SEMI S2 Breakdown – Sections 1-14

Today our CEO and Founder, Steve Barcik Amstel continues to give an overview of the overarching standard SEMI S2 which applies to equipment used to manufacture, measure, assemble and test semiconductor products. This video is part of an in-depth training for Semiconductor Manufacturing Equipment and today, Steve will be giving an overview of the first fourteen sections as he continues to breakdown SEMI S2, so that you can have a better understanding of the requirements to get your product to market.

 

(Link to video also available here: https://youtu.be/7hA04le7iDA )

Steve talks about the various parts of SEMI S2 as just an overview to give you a sense of how all-encompassing SEMI S2 is. First off, we start with purpose and scope, Sections 1 and 2. There are some limitations (Section 3) and reference (Section 4) and terminology (Section 5) and then we get into the safety philosophy of the standard (Section 6). Now the safety philosophy of this standard is a lot like the philosophy Steve helped create with Texas Instruments back in the 80s. Their goal was to design out, to engineer out all the hazards that they could and generate a culture of zero exposure. And also do that practically and reasonably. They didn’t want to engineer out every single hazard on the planet but they did want to engineer out the hazards of the processes and equipment that they were working with.

That’s really the philosophy of SEMI S2. Let’s engineer it out. If we can’t engineer it out, then let’s control it in a way that it still doesn’t impact the operators and then from there let’s provide interlocking and safety systems and other devices to control that further. From there, if it still can’t be designed out, then we’re going to have to rely on procedures, processes, controls, labeling and documentation. Those are still reserved for things with fairly low risk and that’s the safety philosophy.

There are some general provisions in Section 7, which talk about how you provide the reports. Section 8 talks about the evaluation process and what you would expect. So in Section 8, we talk about how the evaluation should proceed, what reports might be provided and other information. This is where we at High Tech Design Safety will help you get through the process and make it practical and easy as possible. This is a very complex standard and you’re building very, very complex equipment typically and we want to make this practical and easy for you to get through.

Section 9 talks about documentation provided to the user. These are the manuals, the installation manuals and documents, your operator manual, your service and maintenance manual. If you provide those or if you require factory people to do the service, they’re still going to need the documentation in order to service the equipment.

From there we go into Section 10, which is about hazard alert labels. So in SEMI S1, the related standard to SEMI S2, it talks about the format of these hazard labels. We have a couple of other videos about hazard labels and warning labels available to go deeper into this section. And when we get to section 10 in this video series, we’ll do a detailed dive on that section.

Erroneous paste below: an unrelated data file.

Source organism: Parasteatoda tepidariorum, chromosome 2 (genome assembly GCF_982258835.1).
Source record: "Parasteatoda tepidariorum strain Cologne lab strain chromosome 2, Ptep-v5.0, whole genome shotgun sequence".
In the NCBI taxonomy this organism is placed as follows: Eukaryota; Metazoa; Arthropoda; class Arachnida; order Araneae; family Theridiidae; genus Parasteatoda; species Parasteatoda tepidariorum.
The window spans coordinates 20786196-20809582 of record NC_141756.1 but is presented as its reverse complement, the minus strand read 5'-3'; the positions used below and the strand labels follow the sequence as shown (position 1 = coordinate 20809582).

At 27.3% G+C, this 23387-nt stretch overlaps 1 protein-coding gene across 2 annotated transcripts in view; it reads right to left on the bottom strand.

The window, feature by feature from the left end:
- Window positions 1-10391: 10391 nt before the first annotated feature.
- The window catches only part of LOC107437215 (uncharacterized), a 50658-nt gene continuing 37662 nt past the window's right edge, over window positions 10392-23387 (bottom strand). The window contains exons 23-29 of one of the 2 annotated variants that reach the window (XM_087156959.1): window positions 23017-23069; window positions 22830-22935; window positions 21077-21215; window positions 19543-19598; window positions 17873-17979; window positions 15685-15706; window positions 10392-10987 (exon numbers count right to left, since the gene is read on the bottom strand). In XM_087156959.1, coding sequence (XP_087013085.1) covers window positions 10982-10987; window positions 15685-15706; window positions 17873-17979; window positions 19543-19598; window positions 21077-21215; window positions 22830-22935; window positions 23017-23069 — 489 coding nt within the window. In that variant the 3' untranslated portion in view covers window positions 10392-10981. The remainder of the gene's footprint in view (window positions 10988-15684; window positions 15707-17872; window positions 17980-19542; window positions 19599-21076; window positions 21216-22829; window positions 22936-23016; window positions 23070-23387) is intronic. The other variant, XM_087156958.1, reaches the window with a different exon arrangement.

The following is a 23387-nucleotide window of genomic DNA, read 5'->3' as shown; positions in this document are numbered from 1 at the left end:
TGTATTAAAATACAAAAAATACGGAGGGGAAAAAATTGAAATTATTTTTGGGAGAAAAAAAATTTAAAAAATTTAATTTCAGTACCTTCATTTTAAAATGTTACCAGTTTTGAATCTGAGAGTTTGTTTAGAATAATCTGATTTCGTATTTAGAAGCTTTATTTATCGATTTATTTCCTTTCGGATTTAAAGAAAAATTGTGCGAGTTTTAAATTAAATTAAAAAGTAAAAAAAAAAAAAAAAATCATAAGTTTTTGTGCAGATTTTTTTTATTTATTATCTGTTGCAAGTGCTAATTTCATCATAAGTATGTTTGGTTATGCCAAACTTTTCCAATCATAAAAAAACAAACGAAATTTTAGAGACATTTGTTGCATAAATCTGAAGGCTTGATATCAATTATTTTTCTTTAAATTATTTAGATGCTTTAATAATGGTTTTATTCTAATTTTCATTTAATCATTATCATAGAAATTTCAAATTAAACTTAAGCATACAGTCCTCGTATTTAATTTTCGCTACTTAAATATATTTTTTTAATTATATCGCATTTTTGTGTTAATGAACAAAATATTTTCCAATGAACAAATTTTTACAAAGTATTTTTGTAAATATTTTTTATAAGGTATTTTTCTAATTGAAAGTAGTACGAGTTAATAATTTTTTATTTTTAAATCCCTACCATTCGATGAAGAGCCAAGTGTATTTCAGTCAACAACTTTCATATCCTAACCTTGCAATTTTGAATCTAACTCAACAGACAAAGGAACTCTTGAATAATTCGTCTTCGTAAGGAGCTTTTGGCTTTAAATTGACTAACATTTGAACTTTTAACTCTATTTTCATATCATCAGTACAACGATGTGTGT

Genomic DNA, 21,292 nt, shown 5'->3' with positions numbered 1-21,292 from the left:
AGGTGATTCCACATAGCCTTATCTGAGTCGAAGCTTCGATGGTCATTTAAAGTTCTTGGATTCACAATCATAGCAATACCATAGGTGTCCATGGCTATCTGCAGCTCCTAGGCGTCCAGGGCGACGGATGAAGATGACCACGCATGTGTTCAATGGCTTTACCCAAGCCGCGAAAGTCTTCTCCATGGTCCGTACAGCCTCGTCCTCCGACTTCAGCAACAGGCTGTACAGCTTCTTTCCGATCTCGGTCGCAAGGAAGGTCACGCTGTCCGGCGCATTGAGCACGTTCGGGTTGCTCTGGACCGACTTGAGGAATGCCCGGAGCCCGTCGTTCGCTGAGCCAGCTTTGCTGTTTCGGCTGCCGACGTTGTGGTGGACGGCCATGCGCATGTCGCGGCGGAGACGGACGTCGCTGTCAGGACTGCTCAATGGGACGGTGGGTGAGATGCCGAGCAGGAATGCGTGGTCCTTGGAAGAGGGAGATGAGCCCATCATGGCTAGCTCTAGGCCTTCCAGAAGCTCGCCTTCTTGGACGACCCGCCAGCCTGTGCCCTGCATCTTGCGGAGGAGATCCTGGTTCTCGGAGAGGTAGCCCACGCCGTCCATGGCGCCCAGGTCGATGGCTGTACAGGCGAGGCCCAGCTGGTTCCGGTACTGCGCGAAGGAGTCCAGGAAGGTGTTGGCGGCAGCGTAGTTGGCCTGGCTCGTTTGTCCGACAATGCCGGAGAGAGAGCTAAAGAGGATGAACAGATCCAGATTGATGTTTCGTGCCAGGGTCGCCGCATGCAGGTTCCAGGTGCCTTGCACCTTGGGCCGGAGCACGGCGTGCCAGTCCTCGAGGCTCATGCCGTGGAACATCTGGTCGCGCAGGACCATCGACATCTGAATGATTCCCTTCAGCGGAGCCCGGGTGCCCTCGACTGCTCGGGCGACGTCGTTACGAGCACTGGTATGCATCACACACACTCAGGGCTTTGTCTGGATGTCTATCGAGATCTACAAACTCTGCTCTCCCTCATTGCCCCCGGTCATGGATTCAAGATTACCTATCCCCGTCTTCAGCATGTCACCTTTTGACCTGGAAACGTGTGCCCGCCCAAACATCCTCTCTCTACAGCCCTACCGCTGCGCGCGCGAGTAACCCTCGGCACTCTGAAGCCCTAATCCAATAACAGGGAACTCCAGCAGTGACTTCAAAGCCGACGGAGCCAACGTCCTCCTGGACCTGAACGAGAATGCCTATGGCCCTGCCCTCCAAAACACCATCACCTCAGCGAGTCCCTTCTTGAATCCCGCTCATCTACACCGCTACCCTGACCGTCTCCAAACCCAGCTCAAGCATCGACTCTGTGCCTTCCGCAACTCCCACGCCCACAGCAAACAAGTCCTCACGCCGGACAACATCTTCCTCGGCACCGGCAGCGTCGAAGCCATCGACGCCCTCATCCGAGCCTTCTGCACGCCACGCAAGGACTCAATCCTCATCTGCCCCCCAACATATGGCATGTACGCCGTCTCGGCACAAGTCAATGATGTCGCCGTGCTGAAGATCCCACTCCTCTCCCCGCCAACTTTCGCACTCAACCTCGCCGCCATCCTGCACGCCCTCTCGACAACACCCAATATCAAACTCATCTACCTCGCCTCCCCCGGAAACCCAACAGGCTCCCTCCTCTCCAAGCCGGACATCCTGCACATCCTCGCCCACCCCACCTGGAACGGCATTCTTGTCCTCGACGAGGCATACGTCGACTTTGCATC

Section 11 is about safety interlocking systems. The key point you want to get about safety interlocking systems is that you have to use safety related components and safety rated relays. For very low hazard type things, you might be able to use normal off-the-shelf electromechanical parts with high levels of reliability, but when you get into something that is a hazardous process you’ll need to be sure that you use these safety rated components. We’ll talk more about when we get to that section.

The next Section is 13, which covers electrical design. Electrical design across your semiconductor manufacturing equipment is very crucial. You need to meet all the local and global codes for your equipment. However there are also some specific things in SEMI S2 you’ve got to meet. The goal here is to design all of those requirements in from the beginning.

Then the last one for today is Section 14, fire protection. So number one for fire protection, we want to design out the fire hazards. Number two, we want to provide, if required by a risk assessment, detection of any fire hazard. And of course if you provide that detection and it detects an over-temp condition and detects smoke or something else, UV, IR that’s part of a fire you want to do a tool shut down. Then the third part of that is any fire suppression equipment that you want to include with your equipment. That fire suppression equipment will have to meet all the codes and standards and it’ll also have to be compatible with whatever you’re trying to put out. So for example let’s say we’re using pyrophorics, we don’t want to spray water on them or that we’re using some kind of other chemical. We have to be careful with what fire suppression materials and processes we’re using there. Some of the other important things about fire suppression and detection equipment are that they need to have high availability and uptime. So let’s say you turn the system off for a short period of time… you want that fire suppression and detection system to remain energized, active and available should there be a fire while that machine is temporarily off.

So there you have an overview of the first 14 sections of SEMI S2. Next we will cover the final 14 sections of SEMI S2. Please be sure to visit our YouTube channel and the accompanying videos in this series. https://youtu.be/7hA04le7iDA

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